Calgary’s housing market is starting 2016 firmly in buyers’ market territory, much the same as last year ended.
“The recent slide in energy prices has raised concerns about near- term recovery prospects for the city,” said CREB® chief economist Ann-Marie Lurie. “Energy market uncertainty and a soft labour market are weighing on many aspects of our economy, including the housing sector.”
City wide, January sales totaled 763 units, 13 per cent below last year and 43 per cent below long-term averages. While new listings declined by 16 per cent compared to January 2015, the number of new listings far outpaced the sales, causing inventory gains. January’s city wide months of supply levels rose above six months.
“Selection for buyers in all product types and price ranges has improved,” said CREB® president Cliff Stevenson. “More choice and
low interest rates have encouraged some potential buyers to start window shopping. So far, this hasn’t translated into sales activity as many are waiting for steeper price declines from motivated sellers.”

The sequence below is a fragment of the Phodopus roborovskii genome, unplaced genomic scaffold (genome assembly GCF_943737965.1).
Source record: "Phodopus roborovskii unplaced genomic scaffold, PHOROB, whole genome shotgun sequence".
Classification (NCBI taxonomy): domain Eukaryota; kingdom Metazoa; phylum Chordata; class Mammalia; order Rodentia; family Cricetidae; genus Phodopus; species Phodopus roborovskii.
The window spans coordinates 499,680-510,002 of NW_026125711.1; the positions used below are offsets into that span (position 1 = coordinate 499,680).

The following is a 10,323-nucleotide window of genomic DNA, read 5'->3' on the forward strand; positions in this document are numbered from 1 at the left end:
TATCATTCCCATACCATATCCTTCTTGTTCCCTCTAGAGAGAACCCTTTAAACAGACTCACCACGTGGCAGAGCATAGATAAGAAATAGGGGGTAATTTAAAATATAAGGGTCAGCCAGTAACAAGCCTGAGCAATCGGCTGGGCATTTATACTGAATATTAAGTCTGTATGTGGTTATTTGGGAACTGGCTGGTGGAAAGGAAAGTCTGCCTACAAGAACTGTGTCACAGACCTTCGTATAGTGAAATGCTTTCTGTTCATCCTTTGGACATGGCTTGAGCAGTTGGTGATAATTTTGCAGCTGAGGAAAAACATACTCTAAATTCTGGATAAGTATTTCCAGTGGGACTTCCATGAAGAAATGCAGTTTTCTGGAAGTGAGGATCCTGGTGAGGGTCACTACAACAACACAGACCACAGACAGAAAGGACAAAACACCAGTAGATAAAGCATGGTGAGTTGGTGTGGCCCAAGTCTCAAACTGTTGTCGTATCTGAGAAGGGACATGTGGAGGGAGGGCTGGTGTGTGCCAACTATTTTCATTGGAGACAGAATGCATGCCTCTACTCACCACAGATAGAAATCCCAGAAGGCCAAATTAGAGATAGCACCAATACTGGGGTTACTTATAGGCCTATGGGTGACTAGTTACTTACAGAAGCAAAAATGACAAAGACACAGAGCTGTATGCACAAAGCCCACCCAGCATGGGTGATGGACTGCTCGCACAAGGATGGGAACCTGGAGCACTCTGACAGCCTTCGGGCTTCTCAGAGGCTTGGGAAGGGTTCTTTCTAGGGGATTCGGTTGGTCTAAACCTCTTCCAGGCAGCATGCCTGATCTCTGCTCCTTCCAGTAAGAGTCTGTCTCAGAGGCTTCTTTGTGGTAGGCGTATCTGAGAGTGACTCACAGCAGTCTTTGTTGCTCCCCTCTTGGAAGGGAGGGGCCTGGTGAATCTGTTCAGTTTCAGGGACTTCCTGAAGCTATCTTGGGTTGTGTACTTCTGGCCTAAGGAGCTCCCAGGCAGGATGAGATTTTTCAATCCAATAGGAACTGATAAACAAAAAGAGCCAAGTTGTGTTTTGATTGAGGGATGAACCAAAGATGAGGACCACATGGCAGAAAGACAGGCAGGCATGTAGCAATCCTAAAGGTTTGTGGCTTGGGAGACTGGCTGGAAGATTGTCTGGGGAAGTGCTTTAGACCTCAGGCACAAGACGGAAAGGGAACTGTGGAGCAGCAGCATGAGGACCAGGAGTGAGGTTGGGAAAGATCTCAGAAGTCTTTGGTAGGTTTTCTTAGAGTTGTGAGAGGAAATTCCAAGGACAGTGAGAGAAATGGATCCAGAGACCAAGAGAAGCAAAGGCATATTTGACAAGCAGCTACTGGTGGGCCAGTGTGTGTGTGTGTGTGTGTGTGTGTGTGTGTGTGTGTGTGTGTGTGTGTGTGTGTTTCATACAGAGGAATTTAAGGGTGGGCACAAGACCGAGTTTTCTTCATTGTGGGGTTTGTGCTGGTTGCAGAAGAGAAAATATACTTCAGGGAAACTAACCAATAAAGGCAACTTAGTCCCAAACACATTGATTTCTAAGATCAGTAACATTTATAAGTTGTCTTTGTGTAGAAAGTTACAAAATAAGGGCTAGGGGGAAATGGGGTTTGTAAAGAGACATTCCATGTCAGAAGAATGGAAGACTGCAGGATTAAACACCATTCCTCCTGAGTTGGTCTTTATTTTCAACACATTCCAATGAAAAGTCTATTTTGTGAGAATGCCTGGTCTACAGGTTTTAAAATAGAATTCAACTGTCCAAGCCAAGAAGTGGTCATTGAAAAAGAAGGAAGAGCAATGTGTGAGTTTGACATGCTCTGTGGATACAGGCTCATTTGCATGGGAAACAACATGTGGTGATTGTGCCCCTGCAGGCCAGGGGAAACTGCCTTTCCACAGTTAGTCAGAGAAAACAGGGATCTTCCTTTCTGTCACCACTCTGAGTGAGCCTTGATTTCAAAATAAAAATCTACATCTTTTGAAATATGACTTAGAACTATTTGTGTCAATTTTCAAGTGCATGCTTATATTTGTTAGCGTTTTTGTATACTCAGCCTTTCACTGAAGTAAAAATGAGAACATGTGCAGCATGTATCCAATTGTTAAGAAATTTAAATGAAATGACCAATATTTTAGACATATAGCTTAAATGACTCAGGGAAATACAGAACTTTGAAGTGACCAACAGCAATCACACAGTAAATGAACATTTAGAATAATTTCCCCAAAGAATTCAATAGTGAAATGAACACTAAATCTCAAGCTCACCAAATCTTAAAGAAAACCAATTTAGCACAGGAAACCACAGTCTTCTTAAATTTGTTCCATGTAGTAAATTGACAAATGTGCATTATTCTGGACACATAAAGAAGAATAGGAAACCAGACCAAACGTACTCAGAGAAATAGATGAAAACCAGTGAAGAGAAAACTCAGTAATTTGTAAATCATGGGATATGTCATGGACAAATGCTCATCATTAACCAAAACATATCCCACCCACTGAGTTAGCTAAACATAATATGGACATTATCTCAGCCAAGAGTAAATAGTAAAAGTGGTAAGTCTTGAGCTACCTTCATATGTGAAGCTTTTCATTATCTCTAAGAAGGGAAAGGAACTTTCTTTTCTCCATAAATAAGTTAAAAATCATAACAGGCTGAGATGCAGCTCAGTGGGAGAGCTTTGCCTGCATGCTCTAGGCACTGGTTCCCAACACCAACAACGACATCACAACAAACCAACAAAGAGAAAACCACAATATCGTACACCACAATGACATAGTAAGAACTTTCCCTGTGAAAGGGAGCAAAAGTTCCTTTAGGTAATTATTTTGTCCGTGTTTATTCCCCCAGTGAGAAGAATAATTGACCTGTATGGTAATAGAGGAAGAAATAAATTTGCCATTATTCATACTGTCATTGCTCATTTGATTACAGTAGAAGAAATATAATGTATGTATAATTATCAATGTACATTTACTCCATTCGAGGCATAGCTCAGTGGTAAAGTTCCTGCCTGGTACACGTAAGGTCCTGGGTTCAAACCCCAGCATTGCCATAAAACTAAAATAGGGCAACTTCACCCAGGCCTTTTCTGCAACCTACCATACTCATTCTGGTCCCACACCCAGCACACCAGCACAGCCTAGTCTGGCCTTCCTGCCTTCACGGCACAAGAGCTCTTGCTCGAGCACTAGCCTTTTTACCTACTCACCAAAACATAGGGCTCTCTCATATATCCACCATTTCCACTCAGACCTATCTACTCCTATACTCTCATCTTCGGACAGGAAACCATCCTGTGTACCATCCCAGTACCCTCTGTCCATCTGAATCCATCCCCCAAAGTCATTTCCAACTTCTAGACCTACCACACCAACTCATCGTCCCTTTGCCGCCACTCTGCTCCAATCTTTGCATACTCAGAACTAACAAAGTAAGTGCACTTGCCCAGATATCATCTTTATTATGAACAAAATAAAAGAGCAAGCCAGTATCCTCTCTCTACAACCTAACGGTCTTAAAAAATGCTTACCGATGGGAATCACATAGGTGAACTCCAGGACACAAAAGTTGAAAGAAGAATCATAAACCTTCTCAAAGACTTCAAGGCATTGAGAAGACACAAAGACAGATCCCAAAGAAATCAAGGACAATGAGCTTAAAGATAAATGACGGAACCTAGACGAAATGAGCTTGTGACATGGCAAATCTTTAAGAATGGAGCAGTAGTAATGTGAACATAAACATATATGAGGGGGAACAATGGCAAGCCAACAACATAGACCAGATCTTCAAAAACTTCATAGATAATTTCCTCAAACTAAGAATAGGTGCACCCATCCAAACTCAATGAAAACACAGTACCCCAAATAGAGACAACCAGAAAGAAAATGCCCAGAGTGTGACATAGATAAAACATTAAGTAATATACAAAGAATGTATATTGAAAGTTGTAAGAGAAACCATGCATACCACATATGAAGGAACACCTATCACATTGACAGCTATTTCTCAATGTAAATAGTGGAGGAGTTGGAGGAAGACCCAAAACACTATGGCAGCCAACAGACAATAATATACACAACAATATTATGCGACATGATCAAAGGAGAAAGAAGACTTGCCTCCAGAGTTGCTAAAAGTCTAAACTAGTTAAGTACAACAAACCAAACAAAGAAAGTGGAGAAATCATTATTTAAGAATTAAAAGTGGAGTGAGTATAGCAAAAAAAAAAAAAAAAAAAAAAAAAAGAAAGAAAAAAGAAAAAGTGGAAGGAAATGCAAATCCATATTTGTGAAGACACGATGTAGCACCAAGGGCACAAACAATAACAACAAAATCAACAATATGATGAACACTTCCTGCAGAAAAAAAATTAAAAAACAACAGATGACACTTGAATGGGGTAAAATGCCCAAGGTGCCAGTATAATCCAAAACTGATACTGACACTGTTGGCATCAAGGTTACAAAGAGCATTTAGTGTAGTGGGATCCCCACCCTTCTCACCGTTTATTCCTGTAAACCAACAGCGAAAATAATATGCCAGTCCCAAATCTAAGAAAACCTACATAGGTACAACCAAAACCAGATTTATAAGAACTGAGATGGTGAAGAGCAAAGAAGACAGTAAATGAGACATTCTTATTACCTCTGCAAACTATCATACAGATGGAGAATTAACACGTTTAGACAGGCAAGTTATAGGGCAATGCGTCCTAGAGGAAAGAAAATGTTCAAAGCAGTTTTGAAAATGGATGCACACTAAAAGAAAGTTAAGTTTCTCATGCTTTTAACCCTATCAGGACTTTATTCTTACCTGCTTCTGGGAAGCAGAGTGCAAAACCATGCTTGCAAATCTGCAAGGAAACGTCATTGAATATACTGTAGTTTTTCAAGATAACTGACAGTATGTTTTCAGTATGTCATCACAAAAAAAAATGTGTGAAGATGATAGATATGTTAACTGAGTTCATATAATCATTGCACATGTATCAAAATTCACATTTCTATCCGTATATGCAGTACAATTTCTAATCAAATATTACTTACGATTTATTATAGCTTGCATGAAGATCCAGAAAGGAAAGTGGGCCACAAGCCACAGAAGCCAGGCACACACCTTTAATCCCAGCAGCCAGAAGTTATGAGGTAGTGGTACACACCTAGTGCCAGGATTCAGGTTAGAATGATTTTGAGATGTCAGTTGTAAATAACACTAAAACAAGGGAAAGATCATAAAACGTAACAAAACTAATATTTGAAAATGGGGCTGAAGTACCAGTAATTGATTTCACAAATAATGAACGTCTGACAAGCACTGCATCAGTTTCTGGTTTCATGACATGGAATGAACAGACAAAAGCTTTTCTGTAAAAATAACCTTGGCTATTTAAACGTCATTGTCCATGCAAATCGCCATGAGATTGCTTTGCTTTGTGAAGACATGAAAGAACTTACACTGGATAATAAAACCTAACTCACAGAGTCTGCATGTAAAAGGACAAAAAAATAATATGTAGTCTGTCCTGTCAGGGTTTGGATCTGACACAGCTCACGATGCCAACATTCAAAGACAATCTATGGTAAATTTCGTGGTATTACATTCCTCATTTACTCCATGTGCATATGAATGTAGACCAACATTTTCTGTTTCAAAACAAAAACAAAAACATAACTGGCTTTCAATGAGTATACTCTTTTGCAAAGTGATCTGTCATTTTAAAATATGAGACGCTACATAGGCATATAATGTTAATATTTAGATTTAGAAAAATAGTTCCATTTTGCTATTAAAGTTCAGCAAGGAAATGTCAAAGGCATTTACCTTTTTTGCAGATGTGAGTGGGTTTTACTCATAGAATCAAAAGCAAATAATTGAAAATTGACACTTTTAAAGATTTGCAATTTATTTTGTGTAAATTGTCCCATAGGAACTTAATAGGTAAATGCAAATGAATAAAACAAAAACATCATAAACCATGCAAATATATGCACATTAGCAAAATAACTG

The aggregate benchmark price of $447,300 in January was 1.21 per cent lower than the previous month and 3.27 per cent below the January 2015 price of $462,400.
“As expected, the imbalance between housing supply and demand is continuing to place downward pressure on prices,” said Lurie. “However, the recent price retraction has not erased all the gains recorded in recent years, as the benchmark price remains 4.41 per cent above the January 2014 price of $428,400.”
While all property types have recorded price contractions from recent highs, the largest price declines have occurred in the apartment sector as this segment has had elevated months of supply since the second quarter of 2015.
The apartment benchmark price totaled $281,900 in January, a year- over-year decrease of 6.35 per cent and 2.12 per cent lower than the previous month’s price. In fact, apartment sector prices have once again fallen below the 2007 monthly high of $301,500.
The detached segment of the market continues to show variations depending on price range. The under $500,000 segment remains relatively balanced. However, recent trends are pointing to weaker sales- to-new listings ratios in the $500,000 to $600,000 range of the market.
“Calgary’s housing market continues to face a wide range of challenges,” said Stevenson. “Sellers are reflecting on their expectations and considering all options available to them, given the dynamics of their specific market. In this environment, buyers have the opportunity to carefully consider their housing needs and make a decision based on their lifestyle and future goals.”